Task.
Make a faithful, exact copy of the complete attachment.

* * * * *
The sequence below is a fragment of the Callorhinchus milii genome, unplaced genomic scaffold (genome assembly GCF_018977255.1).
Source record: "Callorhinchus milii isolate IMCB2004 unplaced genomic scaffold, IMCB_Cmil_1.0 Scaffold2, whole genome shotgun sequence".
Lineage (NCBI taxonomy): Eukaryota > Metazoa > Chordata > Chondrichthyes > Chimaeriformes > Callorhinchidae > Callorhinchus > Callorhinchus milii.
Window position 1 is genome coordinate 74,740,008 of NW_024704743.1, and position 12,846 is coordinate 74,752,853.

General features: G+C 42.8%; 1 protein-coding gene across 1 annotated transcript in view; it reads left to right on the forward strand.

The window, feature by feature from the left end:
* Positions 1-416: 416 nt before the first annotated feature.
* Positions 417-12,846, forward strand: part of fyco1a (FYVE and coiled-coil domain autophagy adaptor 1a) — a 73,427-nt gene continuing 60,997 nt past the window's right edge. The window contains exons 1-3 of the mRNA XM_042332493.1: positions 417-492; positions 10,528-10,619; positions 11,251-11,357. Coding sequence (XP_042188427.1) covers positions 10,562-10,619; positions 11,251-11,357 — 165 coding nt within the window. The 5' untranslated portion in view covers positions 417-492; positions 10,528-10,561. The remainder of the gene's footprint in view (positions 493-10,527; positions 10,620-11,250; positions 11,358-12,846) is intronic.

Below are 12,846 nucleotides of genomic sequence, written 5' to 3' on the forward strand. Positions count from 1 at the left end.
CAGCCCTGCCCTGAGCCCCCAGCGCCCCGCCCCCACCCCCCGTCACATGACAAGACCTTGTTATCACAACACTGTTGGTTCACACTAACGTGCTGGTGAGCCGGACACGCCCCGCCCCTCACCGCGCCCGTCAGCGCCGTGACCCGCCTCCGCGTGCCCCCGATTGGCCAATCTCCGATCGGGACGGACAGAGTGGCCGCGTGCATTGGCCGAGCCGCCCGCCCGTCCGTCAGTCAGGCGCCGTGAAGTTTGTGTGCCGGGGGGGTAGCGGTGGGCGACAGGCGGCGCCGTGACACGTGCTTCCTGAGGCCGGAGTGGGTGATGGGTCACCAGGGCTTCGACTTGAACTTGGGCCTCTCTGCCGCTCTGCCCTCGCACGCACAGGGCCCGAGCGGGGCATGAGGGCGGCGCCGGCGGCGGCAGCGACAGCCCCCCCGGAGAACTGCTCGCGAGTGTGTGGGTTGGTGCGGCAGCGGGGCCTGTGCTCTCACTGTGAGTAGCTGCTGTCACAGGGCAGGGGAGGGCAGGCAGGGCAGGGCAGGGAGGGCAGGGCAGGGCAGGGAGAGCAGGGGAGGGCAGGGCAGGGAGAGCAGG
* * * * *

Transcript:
The sequence below is a fragment of the Callorhinchus milii genome, unplaced genomic scaffold (genome assembly GCF_018977255.1).
Source record: "Callorhinchus milii isolate IMCB2004 unplaced genomic scaffold, IMCB_Cmil_1.0 Scaffold2, whole genome shotgun sequence".
Lineage (NCBI taxonomy): Eukaryota > Metazoa > Chordata > Chondrichthyes > Chimaeriformes > Callorhinchidae > Callorhinchus > Callorhinchus milii.
Window position 1 is genome coordinate 74,740,008 of NW_024704743.1, and position 12,846 is coordinate 74,752,853.

General features: G+C 42.8%; 1 protein-coding gene across 1 annotated transcript in view; it reads left to right on the forward strand.

The window, feature by feature from the left end:
* Positions 1-416: 416 nt before the first annotated feature.
* Positions 417-12,846, forward strand: part of fyco1a (FYVE and coiled-coil domain autophagy adaptor 1a) — a 73,427-nt gene continuing 60,997 nt past the window's right edge. The window contains exons 1-3 of the mRNA XM_042332493.1: positions 417-492; positions 10,528-10,619; positions 11,251-11,357. Coding sequence (XP_042188427.1) covers positions 10,562-10,619; positions 11,251-11,357 — 165 coding nt within the window. The 5' untranslated portion in view covers positions 417-492; positions 10,528-10,561. The remainder of the gene's footprint in view (positions 493-10,527; positions 10,620-11,250; positions 11,358-12,846) is intronic.

Below are 12,846 nucleotides of genomic sequence, written 5' to 3' on the forward strand. Positions count from 1 at the left end.
CAGCCCTGCCCTGAGCCCCCAGCGCCCCGCCCCCACCCCCCGTCACATGACAAGACCTTGTTATCACAACACTGTTGGTTCACACTAACGTGCTGGTGAGCCGGACACGCCCCGCCCCTCACCGCGCCCGTCAGCGCCGTGACCCGCCTCCGCGTGCCCCCGATTGGCCAATCTCCGATCGGGACGGACAGAGTGGCCGCGTGCATTGGCCGAGCCGCCCGCCCGTCCGTCAGTCAGGCGCCGTGAAGTTTGTGTGCCGGGGGGGTAGCGGTGGGCGACAGGCGGCGCCGTGACACGTGCTTCCTGAGGCCGGAGTGGGTGATGGGTCACCAGGGCTTCGACTTGAACTTGGGCCTCTCTGCCGCTCTGCCCTCGCACGCACAGGGCCCGAGCGGGGCATGAGGGCGGCGCCGGCGGCGGCAGCGACAGCCCCCCCGGAGAACTGCTCGCGAGTGTGTGGGTTGGTGCGGCAGCGGGGCCTGTGCTCTCACTGTGAGTAGCTGCTGTCACAGGGCAGGGGAGGGCAGGCAGGGCAGGGCAGGGAGGGCAGGGCAGGGCAGGGAGAGCAGGGGAGGGCAGGGCAGGGAGAGCAGG